EPILOGUE: THE PARADOXICAL HISTORY OF
SIEYES'S RHETORICAL DEVICES
Atate?
OOK ON THE RHETORIC OF WHAT IS THE THIRD ES-
can hardly end on such a negative note. It is true that
Sieyes failed to institute the sort of bourgeois revolution
he had hoped for: the French revolutionaries did not establish a "rep-
resentative order" devoted to the peaceful pursuit of material comfort
and led by specialized elites. So far as we can reconstruct Sieyes's
political intentions, they were largely unfulfilled. But the failure-
or, more precisely, the only partial success-of Sieyes's intentional
projects hardly exhausts the effects of his political rhetoric. For ifhis
positive rhetoric of division of labor and representation was ignored,
the exclusionary rhetoric of anti-aristocratic social revolution was
taken up very widely and sustained, in varying forms, over a long
period. The literary devices that characterized Sieyes's rhetoric of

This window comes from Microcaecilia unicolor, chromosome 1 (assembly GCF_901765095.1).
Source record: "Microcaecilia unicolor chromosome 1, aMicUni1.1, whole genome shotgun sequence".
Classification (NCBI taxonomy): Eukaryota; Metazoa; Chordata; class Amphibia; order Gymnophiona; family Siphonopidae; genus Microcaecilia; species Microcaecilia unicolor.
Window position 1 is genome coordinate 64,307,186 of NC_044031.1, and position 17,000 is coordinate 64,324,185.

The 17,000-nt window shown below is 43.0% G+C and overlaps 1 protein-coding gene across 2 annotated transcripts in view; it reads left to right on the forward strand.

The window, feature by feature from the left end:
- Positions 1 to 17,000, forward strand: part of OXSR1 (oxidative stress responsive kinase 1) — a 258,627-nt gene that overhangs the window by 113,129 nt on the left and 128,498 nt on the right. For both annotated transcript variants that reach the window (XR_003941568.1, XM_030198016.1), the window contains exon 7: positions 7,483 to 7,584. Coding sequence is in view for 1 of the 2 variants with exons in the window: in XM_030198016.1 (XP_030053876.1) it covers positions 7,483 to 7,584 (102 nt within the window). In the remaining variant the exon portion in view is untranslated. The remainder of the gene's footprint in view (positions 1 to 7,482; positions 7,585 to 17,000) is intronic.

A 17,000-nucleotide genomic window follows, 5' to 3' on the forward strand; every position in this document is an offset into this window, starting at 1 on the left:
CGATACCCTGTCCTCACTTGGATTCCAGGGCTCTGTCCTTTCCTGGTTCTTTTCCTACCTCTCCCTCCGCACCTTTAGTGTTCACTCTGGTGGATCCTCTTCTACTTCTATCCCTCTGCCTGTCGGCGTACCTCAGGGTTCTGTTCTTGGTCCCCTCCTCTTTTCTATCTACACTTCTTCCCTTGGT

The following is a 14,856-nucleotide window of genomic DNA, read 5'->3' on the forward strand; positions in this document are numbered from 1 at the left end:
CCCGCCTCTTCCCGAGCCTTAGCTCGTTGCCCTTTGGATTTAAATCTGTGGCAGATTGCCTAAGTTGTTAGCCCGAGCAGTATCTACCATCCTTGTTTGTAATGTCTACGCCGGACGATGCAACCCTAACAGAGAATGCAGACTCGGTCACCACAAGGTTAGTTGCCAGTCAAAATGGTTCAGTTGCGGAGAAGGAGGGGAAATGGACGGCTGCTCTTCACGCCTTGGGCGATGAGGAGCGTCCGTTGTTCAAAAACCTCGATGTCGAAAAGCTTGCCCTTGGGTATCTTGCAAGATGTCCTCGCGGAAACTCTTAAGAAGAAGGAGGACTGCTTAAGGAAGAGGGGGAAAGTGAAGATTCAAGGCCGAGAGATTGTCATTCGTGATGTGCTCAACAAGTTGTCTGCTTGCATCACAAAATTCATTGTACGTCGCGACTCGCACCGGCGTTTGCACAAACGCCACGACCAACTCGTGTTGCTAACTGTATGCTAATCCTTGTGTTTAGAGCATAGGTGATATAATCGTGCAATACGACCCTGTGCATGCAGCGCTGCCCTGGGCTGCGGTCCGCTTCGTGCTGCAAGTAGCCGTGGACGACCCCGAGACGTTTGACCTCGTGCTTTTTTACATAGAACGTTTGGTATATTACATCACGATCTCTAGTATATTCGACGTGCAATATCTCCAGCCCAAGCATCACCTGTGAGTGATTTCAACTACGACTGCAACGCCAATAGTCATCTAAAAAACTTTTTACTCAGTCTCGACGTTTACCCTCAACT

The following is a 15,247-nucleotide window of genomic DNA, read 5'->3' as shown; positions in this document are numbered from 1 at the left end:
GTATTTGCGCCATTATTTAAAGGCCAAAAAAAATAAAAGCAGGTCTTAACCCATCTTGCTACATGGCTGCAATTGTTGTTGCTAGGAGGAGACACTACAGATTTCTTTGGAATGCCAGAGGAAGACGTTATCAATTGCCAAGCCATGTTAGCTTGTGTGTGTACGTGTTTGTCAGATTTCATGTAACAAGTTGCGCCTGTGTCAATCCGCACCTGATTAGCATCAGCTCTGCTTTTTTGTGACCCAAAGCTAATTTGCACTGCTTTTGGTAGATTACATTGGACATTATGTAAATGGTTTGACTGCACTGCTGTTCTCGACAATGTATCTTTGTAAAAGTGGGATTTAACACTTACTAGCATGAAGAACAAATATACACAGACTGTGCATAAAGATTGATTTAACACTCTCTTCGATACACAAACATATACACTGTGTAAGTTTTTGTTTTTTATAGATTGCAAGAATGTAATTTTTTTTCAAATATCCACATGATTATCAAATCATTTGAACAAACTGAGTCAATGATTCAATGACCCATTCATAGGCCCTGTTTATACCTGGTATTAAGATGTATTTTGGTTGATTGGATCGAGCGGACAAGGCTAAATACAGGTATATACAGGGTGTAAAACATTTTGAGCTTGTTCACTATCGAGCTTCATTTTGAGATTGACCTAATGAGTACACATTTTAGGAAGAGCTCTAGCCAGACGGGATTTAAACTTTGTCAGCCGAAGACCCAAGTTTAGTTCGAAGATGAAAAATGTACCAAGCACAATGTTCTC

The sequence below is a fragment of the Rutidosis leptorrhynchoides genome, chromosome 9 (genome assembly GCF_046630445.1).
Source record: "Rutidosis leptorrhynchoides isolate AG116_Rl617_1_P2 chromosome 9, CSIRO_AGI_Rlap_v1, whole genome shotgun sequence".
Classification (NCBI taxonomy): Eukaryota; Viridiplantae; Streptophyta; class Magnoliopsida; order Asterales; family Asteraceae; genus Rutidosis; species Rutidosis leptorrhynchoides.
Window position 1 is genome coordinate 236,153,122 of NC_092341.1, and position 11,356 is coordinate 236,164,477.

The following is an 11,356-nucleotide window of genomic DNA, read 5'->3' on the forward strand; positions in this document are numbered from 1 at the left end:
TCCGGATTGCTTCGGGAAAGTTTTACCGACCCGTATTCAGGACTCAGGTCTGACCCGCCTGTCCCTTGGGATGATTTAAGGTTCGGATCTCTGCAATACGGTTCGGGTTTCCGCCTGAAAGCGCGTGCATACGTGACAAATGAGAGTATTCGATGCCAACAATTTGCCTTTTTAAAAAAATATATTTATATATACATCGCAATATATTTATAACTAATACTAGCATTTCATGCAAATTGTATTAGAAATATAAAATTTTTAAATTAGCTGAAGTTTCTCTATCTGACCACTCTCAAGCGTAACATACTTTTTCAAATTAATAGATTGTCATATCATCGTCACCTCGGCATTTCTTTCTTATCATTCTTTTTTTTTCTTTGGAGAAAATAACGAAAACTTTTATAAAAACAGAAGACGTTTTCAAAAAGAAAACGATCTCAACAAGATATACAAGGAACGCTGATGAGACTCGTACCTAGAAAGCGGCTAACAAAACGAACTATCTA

social revolution quickly became standard elements in a revolution-
ary rhetorical lexicon. His language, it seems fair to say, had much
more enduring and powerful effects on French political culture than
did his intentions. The effects, however, were ironic: Sieyes's rhetoric
was soon used primarily against the very classes he had meant to
empower and the very political positions he had meant to support.
Consider the fate of the terms "aristocrat" and "privilege." Sieyes,
as we have seen, established a fundamental opposition between aris-
tocrat and nation, one that excluded the aristocracy from member-
ship in the nation. The use of the term "aristocrat" as a means of
exclusion was one of the most distinctive rhetorical developments of
French revolutionary political language. "Aristocrat" turned out to
Previous Page Next Page